Let’s see, it certainly looks deliflash. Flash flash.
We both rolled our eyes and spoke to the person pouring our water.
Excuse me, we said to the busboy, would you mind asking them to stop? They’re being rude.
The busboy turned and went over to the other table like a shot. We saw him speak to the photographer, who stopped. This was followed by a chorus of guffaws from the table, who immediately started joking loudly about how rude they were being.
Flash flash flash. Flash flash. The large mirror on the opposite wall only served to further the strobe effect.
By now my wife and I had gone from irked to pissed. Can we speak to the manager? I know you’re sorry. We’d like to speak to the manager.
What is this? We’re trying to enjoy our meal. We are paying customers. Why is nothing being done? We didn’t expect a photo shoot. It’s rude and they should stop. There are other customers here as well. Why has no one other than the busboy told them to stop? This is plain old disrespectful.
The gentleman did go over to the other table and the photographer finally put down his camera, but by now my wife and I were fully upset – and it is hard to taste your food through gritted teeth. It didn’t help that the fixer promptly pulled out his cellphone and started snapping away just to be a jerk. However that flash was merely irritating compared to the industrial strength, upward pointed, clear white plastic-topped flexible flash of the DSLR.
When the busboy who actually did speak to them on our behalf returned to refill our glasses, I palmed him some dough and said “Thanks.”
It’s a pity – the lamb was tasty – especially the braised medallion, but by now my wife and I simply wanted to leave.
The manager returned and offered us a cordial. We declined, our eyes set on the door.
However the 10-top then got up to leave. The fat one at the head of the table surprised me with a snarky “Good night,” which landed like a slap in the face. Whatever upset had been tamped down by the gratis arrival of the pecorino cheese with honeycomb and ice creams delivered by our server immediately welled up into a red ball of rage. However he was out the door before I could gather my wits. We’ll take the check, thanks.
The 10-top left behind a table loaded with half-drunk glasses.
Until two of the businessmen and the fixer returned to drain them.
I paid our bill and left a note on the check: full marks for the food but unfortunately the experience was upsetting.
We stood up to leave. My wife took three steps in front of me, far enough so that she was in the bar area when I heard someone behind me – I believe it was the fixer – say loudly “Bye!” That stopped me in my tracks.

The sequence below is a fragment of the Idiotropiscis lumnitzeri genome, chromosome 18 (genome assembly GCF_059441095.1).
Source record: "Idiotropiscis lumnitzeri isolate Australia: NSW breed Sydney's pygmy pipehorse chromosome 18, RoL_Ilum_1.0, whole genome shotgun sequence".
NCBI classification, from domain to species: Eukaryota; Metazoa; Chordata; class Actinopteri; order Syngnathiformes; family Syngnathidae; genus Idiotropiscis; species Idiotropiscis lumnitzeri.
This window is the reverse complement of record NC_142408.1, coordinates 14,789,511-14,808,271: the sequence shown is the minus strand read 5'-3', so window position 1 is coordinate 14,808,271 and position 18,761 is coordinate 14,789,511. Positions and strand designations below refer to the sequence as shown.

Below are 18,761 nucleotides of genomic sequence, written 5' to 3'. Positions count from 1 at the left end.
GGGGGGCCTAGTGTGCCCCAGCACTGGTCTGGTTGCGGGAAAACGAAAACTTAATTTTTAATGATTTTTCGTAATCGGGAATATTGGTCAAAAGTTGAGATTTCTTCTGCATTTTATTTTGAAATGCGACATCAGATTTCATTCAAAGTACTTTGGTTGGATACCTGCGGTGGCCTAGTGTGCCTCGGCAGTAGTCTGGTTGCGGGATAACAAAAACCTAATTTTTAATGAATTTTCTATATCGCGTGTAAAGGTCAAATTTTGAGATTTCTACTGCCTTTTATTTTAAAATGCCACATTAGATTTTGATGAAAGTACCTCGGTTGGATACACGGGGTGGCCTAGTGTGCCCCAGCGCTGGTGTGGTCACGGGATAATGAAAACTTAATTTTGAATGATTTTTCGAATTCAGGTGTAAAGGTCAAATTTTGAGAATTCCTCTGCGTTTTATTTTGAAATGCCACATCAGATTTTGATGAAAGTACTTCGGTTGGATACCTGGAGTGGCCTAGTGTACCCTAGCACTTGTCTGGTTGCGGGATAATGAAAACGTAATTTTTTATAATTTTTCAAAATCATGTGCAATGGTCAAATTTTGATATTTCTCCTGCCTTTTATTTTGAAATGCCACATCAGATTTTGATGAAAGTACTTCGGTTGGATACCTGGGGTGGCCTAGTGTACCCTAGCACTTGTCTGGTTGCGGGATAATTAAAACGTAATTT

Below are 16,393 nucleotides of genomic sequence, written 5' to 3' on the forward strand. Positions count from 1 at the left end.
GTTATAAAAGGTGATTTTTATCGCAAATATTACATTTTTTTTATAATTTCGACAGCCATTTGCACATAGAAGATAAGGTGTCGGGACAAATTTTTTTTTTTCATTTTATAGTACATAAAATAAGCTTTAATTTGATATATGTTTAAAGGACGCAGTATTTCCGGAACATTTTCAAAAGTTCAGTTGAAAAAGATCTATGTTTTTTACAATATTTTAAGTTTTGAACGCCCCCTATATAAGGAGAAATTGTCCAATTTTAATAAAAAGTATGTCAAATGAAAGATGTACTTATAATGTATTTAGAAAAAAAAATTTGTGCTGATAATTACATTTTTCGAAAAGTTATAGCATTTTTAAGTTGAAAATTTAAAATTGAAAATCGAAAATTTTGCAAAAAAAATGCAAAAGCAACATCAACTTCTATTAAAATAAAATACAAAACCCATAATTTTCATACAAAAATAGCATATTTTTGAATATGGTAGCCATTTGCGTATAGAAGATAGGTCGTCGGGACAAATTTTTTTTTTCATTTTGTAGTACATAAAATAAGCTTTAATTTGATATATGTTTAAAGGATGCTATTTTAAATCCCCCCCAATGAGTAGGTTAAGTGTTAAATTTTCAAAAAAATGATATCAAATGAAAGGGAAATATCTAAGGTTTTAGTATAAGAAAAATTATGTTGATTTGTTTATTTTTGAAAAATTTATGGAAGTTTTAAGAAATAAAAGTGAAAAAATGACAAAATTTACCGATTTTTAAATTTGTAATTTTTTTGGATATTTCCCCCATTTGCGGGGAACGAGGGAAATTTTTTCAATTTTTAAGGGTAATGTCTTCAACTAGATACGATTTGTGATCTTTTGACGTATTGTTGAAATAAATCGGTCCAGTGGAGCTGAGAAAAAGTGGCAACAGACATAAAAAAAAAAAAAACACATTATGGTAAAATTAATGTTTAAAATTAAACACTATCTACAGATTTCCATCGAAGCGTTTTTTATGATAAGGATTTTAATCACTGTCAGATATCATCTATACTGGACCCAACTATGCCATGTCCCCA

Do I want to get into a fight at Tocqueville?
None of them met my glare.
I took three more steps toward the door and stopped. I should do something. I should say something. I should make them eat that fucking camera. I should jab their faces with the stems of their wine glasses. I should trash them and – whoa.
Whoa whoa whoa.
Better just to leave.
But first, another word to the manager.
The front of house greeter, a pleasant, well-dressed fellow, was extremely apologetic. I heard what happened, he said. They were very rude and I am very sorry.
Look, I get it – it’s a big table and they’re buying a lot of booze. I get it. But there are other customers here too, you know? And everybody understands if you take a picture or two, ok, we can live with that. But when a photo shoot breaks out, that isn’t right. That’s just rude. I know you’re not responsible for them, what can you do with people like that, but something should’ve been done. You know?
I’m very sorry, you’re right, etc.
This morning I woke up and I was still upset. What a waste. I don’t fault Tocqueville for having jerk customers, who simply didn’t care about their fellow patrons, but I do fault them for their ineffective response. Maybe I’ve seen too many Gordon Ramsay shows but I can’t help but think he’d have thrown the bums out or done something – anything – to right the situation.
Tocqueville1 East 15th Street New York, NY 10003 212.647.1515 www.tocquevillerestaurant.com